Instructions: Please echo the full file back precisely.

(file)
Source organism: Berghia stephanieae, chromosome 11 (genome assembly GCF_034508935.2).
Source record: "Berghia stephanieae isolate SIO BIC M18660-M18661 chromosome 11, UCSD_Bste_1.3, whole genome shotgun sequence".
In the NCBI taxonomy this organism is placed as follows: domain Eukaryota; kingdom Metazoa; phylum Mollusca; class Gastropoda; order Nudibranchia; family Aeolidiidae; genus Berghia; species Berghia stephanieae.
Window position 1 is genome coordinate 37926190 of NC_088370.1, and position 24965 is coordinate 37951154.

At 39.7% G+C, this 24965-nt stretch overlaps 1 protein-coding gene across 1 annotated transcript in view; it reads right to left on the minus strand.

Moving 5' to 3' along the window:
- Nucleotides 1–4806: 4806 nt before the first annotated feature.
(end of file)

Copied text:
Source organism: Berghia stephanieae, chromosome 11 (genome assembly GCF_034508935.2).
Source record: "Berghia stephanieae isolate SIO BIC M18660-M18661 chromosome 11, UCSD_Bste_1.3, whole genome shotgun sequence".
In the NCBI taxonomy this organism is placed as follows: domain Eukaryota; kingdom Metazoa; phylum Mollusca; class Gastropoda; order Nudibranchia; family Aeolidiidae; genus Berghia; species Berghia stephanieae.
Window position 1 is genome coordinate 37926190 of NC_088370.1, and position 24965 is coordinate 37951154.

At 39.7% G+C, this 24965-nt stretch overlaps 1 protein-coding gene across 1 annotated transcript in view; it reads right to left on the minus strand.

Moving 5' to 3' along the window:
- Nucleotides 1–4806: 4806 nt before the first annotated feature.